The European Commission (EC) announced that all online platforms and search engines (except micro and small enterprises) will publish their user numbers in the European Union, for the first time, as per the provisions of the Digital Services Act (DSA) and seek consultation on the DSA enforcement procedures, with the comment period ending on March 16, 2023. Additionally, the European Central Bank (ECB) Banking Supervision published the results of a survey on digital transformation and the use of fintech.
The survey on digital transformation was conducted among 105 large banks that are the direct supervision of ECB, with the goal of assessing the status of their digital transformation. The results of the survey vary across banks, highlighting the following findings in six key areas:
- Digital strategy and Key Performance Indicator (KPI) steering—Main objectives are becoming more customer-centric in how products and services are offered as a lever to increasing revenues and improving operational efficiency by automating processes and modernizing information technology infrastructures. However, the results show that most banks still face challenges in developing KPIs to monitor digital progress, quantify the impact of digital transformation on their profitability and track effectiveness of implementation.
- Digital business—Most digitalization strategies are focusing on improving the customer experience and offering digital services and products 24/7. However, keeping track of digital customers and sales remains a challenge.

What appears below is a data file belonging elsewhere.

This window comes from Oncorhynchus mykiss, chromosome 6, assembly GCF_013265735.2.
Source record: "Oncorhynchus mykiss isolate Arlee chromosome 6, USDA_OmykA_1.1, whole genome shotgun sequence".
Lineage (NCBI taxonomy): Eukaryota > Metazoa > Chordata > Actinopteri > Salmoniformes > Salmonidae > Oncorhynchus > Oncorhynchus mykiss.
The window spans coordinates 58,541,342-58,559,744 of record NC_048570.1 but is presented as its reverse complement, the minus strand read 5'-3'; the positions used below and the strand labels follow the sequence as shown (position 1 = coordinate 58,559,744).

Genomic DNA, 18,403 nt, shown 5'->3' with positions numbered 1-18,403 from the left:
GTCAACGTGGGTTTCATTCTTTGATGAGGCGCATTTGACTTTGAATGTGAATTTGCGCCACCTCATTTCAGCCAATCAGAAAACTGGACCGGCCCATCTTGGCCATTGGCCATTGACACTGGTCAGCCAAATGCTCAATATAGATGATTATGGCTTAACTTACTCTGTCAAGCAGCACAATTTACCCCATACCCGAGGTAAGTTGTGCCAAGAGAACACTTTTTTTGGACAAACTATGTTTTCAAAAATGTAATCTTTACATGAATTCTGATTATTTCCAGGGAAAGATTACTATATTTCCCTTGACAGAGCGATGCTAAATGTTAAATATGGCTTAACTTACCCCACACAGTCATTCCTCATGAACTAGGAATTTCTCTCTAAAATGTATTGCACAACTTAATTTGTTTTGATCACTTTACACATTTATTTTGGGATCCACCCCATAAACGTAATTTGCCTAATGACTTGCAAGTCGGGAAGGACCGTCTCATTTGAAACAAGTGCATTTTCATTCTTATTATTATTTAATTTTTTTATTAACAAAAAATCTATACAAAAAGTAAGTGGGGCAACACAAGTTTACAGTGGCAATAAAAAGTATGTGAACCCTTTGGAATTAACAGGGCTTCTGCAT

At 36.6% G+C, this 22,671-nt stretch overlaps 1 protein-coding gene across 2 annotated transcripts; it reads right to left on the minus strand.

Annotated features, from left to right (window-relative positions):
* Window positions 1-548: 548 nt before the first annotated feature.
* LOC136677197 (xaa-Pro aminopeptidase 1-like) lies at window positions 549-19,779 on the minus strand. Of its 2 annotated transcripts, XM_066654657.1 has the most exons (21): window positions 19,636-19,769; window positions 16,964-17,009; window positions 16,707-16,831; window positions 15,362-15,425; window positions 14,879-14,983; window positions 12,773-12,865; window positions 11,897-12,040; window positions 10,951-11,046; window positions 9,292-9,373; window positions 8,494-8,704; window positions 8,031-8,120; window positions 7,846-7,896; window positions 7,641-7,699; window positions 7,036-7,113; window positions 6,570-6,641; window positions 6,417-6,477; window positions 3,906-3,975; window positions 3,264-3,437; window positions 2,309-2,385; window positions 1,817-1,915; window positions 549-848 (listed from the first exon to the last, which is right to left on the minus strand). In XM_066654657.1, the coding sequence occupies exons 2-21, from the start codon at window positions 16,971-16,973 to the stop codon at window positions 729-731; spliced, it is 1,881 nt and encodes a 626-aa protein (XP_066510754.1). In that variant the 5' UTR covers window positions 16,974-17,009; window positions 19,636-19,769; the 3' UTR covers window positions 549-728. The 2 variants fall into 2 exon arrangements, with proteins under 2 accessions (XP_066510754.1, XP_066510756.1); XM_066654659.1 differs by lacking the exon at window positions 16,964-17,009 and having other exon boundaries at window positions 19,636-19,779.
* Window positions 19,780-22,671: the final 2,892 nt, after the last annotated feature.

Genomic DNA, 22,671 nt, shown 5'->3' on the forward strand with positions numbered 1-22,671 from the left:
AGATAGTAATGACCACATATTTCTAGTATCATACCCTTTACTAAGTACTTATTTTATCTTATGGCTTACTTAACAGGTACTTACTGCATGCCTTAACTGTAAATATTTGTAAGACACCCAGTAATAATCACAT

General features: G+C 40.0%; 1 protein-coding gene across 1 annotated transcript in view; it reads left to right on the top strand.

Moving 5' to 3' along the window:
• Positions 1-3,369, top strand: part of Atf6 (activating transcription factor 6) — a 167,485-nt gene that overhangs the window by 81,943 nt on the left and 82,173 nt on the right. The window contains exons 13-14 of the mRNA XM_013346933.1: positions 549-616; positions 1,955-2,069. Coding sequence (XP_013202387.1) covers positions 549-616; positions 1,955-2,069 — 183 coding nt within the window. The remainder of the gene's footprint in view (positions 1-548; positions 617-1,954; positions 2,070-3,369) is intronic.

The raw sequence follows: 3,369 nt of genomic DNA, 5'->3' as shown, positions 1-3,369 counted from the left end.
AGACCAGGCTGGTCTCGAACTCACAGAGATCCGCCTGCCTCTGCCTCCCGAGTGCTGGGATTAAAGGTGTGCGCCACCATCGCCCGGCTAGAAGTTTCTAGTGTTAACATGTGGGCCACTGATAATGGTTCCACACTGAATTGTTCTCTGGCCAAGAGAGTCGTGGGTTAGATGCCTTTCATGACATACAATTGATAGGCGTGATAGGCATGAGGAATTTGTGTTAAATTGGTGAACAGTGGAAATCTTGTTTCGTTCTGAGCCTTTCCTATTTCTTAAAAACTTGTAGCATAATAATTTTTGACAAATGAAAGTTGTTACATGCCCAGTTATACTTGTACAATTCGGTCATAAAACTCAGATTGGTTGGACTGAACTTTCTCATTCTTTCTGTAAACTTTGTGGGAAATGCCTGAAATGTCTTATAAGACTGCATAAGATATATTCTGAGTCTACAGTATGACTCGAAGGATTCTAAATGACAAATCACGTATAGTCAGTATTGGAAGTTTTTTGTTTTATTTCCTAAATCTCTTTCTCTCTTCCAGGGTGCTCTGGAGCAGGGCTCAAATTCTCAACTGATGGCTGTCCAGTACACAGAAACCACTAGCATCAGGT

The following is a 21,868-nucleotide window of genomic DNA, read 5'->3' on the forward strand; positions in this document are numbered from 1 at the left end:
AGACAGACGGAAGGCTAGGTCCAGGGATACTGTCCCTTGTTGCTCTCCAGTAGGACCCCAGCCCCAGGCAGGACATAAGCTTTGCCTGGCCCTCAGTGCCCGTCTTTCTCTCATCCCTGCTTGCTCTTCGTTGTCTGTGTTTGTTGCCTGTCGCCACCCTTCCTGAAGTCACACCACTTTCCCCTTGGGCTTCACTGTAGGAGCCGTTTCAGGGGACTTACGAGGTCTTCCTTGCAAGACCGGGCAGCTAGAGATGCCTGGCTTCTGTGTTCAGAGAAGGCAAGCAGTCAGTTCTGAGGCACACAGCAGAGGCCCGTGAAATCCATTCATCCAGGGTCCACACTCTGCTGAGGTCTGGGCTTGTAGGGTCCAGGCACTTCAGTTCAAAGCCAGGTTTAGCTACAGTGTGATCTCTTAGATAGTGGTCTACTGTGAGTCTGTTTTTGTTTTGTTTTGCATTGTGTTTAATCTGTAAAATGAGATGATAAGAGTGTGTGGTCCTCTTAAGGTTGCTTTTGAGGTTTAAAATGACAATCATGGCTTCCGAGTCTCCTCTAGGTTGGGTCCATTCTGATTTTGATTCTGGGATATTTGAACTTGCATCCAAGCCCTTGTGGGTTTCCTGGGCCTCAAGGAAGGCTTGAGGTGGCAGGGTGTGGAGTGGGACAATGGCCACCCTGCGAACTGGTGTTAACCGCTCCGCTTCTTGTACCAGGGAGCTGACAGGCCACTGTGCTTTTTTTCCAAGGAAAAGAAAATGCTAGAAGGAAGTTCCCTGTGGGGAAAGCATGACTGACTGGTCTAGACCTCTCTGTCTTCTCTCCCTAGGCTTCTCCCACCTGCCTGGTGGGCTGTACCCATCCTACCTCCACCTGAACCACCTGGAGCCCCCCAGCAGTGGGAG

- Investments and resources—Most banks do not yet have a dedicated digital transformation budget, but on average one fifth of the IT budget is spent on digitalization.
- Governance and cooperation—Most banks have in place a coordination body to steer the design and implementation of the digital strategy. The 2nd and 3rd lines of defense are often involved in the implementation and monitoring of the digital strategy. With regard to cooperation, banks prefer to cooperate with external partners, mostly by buying in services (Software as a Service—SaaS) and using consultants. The majority of banks (61%) make use of at least one form of cooperation.
- Use of innovative technologies—Cloud is most commonly used and seen as a foundation for the use of other technologies. Also, application programming interfaces (APIs) and artificial intelligence are used by most of the banks with increasing business relevance, whereas Distributed ledger technology is used by a very limited number of banks, with crypto-related activities.
- Risks—Banks face heightened risks of third-party dependency, money laundering, fraud, and cyber-security. These risks require further monitoring and must be taken into account in banks’ governance and risk appetite frameworks.
Going forward, ECB plans to continue the work on digital transformation by complementing this preliminary analysis with further investigations in specific areas including targeted reviews and on-site inspections, which will be conducted in the course of 2023 and communicated publicly via the supervision newsletter and website.
- EC Press Release on DSA
- EC Consultation on DSA Enforcement Procedures
- ECB on Digital Transformation of Banks
- Survey Results on Digital Transformation of Banks (PDF)
Keywords: Europe, EU, Banking, Digital Services Act, Digital Transformation, Banking Supervision, Fintech, Governance, API, DLT, Artificial Intelligence, Third-Party Risk, Cyber Risk, ML TF Risk, Reporting, Regtech, EC, ECB
Scott is a Director in the Regulatory and Accounting Solutions team responsible for providing accounting expertise across solutions, products, and services offered by Moody’s Analytics in the US. He has over 15 years of experience leading auditing, consulting and accounting policy initiatives for financial institutions.
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